In this medical malpractice case the plaintiff was diagnosed with Stage 1 breast cancer in her right breast. She underwent a right breast mastectomy. She had a family history of breast cancer. Seven years later in 2007 she was diagnosed with ovarian cancer. The plaintiffs alleged that, given the plaintiff’s own medical history and that of her paternal family, as well as her father’s Ashkenazi Jewish ethnicity, defendant’s failure to recommend, prior to November 2007, “BRCA” genetic testing or prophylactic surgery removing her ovaries, which could have prevented the onset of her ovarian cancer, constituted medical malpractice. In reversing the Court below and reinstating the complaint the Court held:
“Here, the allegations in the bills of particulars concerning the period from March 2001 through November 2007, when the patient was under defendant’s care, were that defendant departed from the accepted medical practices of that time by failing to recommend “BRCA” genetic testing and “prophylactic oophorectomy or bilateral salpingo-oophorectomy” to the patient, given her personal and family medical history. Since the respondents’ expert failed to provide any information as to what the accepted medical practices were during the period at issue with regard to BRCA genetic testing, and did not refute or even address (see Berkey v Emman, 291 AD2d at 518) the specific allegations regarding the failure to recommend prophylactic oophorectomy or bilateral salpingo-oophorectomy, the respondents did not meet their prima facie burden on the issue of whether there was a departure from accepted medical practices.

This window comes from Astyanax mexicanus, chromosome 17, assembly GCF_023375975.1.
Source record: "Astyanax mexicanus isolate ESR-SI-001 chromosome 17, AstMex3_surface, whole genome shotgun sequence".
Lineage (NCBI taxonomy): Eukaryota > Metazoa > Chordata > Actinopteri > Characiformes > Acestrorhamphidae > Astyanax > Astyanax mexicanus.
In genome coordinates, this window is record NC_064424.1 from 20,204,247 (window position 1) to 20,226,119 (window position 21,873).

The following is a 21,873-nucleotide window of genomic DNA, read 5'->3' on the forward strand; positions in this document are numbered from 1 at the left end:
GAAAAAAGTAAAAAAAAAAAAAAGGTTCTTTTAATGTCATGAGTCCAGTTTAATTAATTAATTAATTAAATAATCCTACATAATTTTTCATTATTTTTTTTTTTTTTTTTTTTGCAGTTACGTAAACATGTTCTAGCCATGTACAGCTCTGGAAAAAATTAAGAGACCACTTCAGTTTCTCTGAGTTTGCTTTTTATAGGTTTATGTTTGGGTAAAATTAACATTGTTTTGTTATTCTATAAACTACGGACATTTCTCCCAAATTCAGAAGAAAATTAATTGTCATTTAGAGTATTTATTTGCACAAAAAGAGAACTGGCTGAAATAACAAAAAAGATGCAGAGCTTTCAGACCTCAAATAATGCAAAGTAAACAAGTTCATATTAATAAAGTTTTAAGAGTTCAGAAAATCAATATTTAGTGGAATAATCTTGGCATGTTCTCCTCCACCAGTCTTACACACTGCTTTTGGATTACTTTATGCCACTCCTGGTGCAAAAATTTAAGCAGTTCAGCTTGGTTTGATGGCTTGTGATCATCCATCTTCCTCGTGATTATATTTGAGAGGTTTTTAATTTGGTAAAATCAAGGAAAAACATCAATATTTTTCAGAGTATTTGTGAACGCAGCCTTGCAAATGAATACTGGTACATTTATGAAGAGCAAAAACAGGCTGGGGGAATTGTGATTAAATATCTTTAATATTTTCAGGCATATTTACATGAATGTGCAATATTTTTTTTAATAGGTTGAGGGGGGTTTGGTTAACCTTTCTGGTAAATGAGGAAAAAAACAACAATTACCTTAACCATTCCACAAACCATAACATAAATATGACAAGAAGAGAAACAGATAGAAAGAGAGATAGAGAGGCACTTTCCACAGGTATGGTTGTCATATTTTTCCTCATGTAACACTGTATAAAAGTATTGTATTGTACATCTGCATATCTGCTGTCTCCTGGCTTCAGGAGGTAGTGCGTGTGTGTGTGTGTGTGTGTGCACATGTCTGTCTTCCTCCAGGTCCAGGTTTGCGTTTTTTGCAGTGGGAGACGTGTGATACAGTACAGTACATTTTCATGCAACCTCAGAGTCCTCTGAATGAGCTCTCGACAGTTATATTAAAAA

Accordingly, the Supreme Court should have denied the respondents’ motion for summary judgment dismissing the complaint insofar as asserted against them.” See: Mancuso v. Friscia, et al., 2013 NY Slip Op 05515.